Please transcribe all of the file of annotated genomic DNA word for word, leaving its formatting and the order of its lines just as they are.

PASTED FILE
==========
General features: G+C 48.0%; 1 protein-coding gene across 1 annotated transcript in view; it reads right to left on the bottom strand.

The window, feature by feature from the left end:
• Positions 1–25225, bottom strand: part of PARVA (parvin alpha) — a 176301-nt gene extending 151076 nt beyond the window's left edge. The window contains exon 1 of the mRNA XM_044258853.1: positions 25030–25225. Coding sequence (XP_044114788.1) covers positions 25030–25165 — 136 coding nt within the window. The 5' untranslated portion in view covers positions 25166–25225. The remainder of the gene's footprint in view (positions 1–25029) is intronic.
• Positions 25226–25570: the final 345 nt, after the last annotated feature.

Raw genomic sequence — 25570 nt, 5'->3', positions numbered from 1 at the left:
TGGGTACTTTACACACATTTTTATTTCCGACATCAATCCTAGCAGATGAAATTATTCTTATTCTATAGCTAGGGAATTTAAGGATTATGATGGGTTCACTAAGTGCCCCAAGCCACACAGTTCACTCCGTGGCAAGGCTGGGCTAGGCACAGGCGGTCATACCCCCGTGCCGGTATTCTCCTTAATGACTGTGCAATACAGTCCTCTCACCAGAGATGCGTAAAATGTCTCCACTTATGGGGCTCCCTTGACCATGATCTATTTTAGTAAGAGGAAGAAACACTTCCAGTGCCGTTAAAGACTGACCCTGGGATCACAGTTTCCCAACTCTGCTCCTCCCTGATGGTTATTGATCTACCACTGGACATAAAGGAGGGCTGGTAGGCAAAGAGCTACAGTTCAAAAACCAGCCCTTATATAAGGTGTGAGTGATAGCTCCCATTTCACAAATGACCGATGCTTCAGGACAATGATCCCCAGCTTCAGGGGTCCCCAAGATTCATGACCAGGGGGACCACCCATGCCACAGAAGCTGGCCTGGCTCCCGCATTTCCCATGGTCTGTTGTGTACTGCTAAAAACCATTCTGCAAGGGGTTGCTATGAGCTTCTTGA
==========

General features: G+C 48.0%; 1 protein-coding gene across 1 annotated transcript in view; it reads right to left on the bottom strand.

The window, feature by feature from the left end:
• Positions 1–25225, bottom strand: part of PARVA (parvin alpha) — a 176301-nt gene extending 151076 nt beyond the window's left edge. The window contains exon 1 of the mRNA XM_044258853.1: positions 25030–25225. Coding sequence (XP_044114788.1) covers positions 25030–25165 — 136 coding nt within the window. The 5' untranslated portion in view covers positions 25166–25225. The remainder of the gene's footprint in view (positions 1–25029) is intronic.
• Positions 25226–25570: the final 345 nt, after the last annotated feature.

Raw genomic sequence — 25570 nt, 5'->3', positions numbered from 1 at the left:
TGGGTACTTTACACACATTTTTATTTCCGACATCAATCCTAGCAGATGAAATTATTCTTATTCTATAGCTAGGGAATTTAAGGATTATGATGGGTTCACTAAGTGCCCCAAGCCACACAGTTCACTCCGTGGCAAGGCTGGGCTAGGCACAGGCGGTCATACCCCCGTGCCGGTATTCTCCTTAATGACTGTGCAATACAGTCCTCTCACCAGAGATGCGTAAAATGTCTCCACTTATGGGGCTCCCTTGACCATGATCTATTTTAGTAAGAGGAAGAAACACTTCCAGTGCCGTTAAAGACTGACCCTGGGATCACAGTTTCCCAACTCTGCTCCTCCCTGATGGTTATTGATCTACCACTGGACATAAAGGAGGGCTGGTAGGCAAAGAGCTACAGTTCAAAAACCAGCCCTTATATAAGGTGTGAGTGATAGCTCCCATTTCACAAATGACCGATGCTTCAGGACAATGATCCCCAGCTTCAGGGGTCCCCAAGATTCATGACCAGGGGGACCACCCATGCCACAGAAGCTGGCCTGGCTCCCGCATTTCCCATGGTCTGTTGTGTACTGCTAAAAACCATTCTGCAAGGGGTTGCTATGAGCTTCTTGA